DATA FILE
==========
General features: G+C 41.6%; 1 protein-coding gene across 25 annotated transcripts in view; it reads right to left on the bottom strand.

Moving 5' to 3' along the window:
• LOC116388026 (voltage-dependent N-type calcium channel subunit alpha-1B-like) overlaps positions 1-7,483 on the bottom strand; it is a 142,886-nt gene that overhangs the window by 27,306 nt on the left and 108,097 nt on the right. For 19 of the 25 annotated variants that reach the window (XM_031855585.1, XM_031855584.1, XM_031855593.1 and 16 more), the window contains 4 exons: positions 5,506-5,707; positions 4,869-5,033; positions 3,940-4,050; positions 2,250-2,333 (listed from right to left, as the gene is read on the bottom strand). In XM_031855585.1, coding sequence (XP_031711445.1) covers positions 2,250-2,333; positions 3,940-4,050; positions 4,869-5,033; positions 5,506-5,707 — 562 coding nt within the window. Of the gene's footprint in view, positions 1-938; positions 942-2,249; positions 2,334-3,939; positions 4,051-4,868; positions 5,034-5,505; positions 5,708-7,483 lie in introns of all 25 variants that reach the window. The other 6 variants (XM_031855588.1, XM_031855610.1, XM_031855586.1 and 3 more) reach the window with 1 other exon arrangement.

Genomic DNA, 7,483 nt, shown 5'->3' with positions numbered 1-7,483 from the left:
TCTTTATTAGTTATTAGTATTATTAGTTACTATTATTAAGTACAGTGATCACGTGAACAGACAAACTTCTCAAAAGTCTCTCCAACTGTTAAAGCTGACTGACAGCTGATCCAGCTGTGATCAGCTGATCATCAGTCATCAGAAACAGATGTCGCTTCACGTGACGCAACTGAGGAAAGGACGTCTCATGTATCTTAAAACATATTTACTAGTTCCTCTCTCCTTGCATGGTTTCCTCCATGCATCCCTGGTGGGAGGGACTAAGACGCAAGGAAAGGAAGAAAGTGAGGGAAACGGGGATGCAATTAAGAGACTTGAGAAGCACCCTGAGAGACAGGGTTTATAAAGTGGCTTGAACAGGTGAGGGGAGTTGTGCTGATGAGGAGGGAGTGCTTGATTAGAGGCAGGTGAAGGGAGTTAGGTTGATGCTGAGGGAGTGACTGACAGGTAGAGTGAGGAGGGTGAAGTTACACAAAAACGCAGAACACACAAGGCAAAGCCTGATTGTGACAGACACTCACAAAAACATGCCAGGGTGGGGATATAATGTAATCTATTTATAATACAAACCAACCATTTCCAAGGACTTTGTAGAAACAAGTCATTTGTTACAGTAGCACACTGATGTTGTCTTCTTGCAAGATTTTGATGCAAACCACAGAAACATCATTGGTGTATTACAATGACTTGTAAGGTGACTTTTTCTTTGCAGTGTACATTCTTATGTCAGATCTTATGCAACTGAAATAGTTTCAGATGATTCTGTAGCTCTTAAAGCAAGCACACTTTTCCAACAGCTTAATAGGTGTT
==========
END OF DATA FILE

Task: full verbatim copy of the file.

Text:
General features: G+C 41.6%; 1 protein-coding gene across 25 annotated transcripts in view; it reads right to left on the bottom strand.

Moving 5' to 3' along the window:
• LOC116388026 (voltage-dependent N-type calcium channel subunit alpha-1B-like) overlaps positions 1-7,483 on the bottom strand; it is a 142,886-nt gene that overhangs the window by 27,306 nt on the left and 108,097 nt on the right. For 19 of the 25 annotated variants that reach the window (XM_031855585.1, XM_031855584.1, XM_031855593.1 and 16 more), the window contains 4 exons: positions 5,506-5,707; positions 4,869-5,033; positions 3,940-4,050; positions 2,250-2,333 (listed from right to left, as the gene is read on the bottom strand). In XM_031855585.1, coding sequence (XP_031711445.1) covers positions 2,250-2,333; positions 3,940-4,050; positions 4,869-5,033; positions 5,506-5,707 — 562 coding nt within the window. Of the gene's footprint in view, positions 1-938; positions 942-2,249; positions 2,334-3,939; positions 4,051-4,868; positions 5,034-5,505; positions 5,708-7,483 lie in introns of all 25 variants that reach the window. The other 6 variants (XM_031855588.1, XM_031855610.1, XM_031855586.1 and 3 more) reach the window with 1 other exon arrangement.

Genomic DNA, 7,483 nt, shown 5'->3' with positions numbered 1-7,483 from the left:
TCTTTATTAGTTATTAGTATTATTAGTTACTATTATTAAGTACAGTGATCACGTGAACAGACAAACTTCTCAAAAGTCTCTCCAACTGTTAAAGCTGACTGACAGCTGATCCAGCTGTGATCAGCTGATCATCAGTCATCAGAAACAGATGTCGCTTCACGTGACGCAACTGAGGAAAGGACGTCTCATGTATCTTAAAACATATTTACTAGTTCCTCTCTCCTTGCATGGTTTCCTCCATGCATCCCTGGTGGGAGGGACTAAGACGCAAGGAAAGGAAGAAAGTGAGGGAAACGGGGATGCAATTAAGAGACTTGAGAAGCACCCTGAGAGACAGGGTTTATAAAGTGGCTTGAACAGGTGAGGGGAGTTGTGCTGATGAGGAGGGAGTGCTTGATTAGAGGCAGGTGAAGGGAGTTAGGTTGATGCTGAGGGAGTGACTGACAGGTAGAGTGAGGAGGGTGAAGTTACACAAAAACGCAGAACACACAAGGCAAAGCCTGATTGTGACAGACACTCACAAAAACATGCCAGGGTGGGGATATAATGTAATCTATTTATAATACAAACCAACCATTTCCAAGGACTTTGTAGAAACAAGTCATTTGTTACAGTAGCACACTGATGTTGTCTTCTTGCAAGATTTTGATGCAAACCACAGAAACATCATTGGTGTATTACAATGACTTGTAAGGTGACTTTTTCTTTGCAGTGTACATTCTTATGTCAGATCTTATGCAACTGAAATAGTTTCAGATGATTCTGTAGCTCTTAAAGCAAGCACACTTTTCCAACAGCTTAATAGGTGTT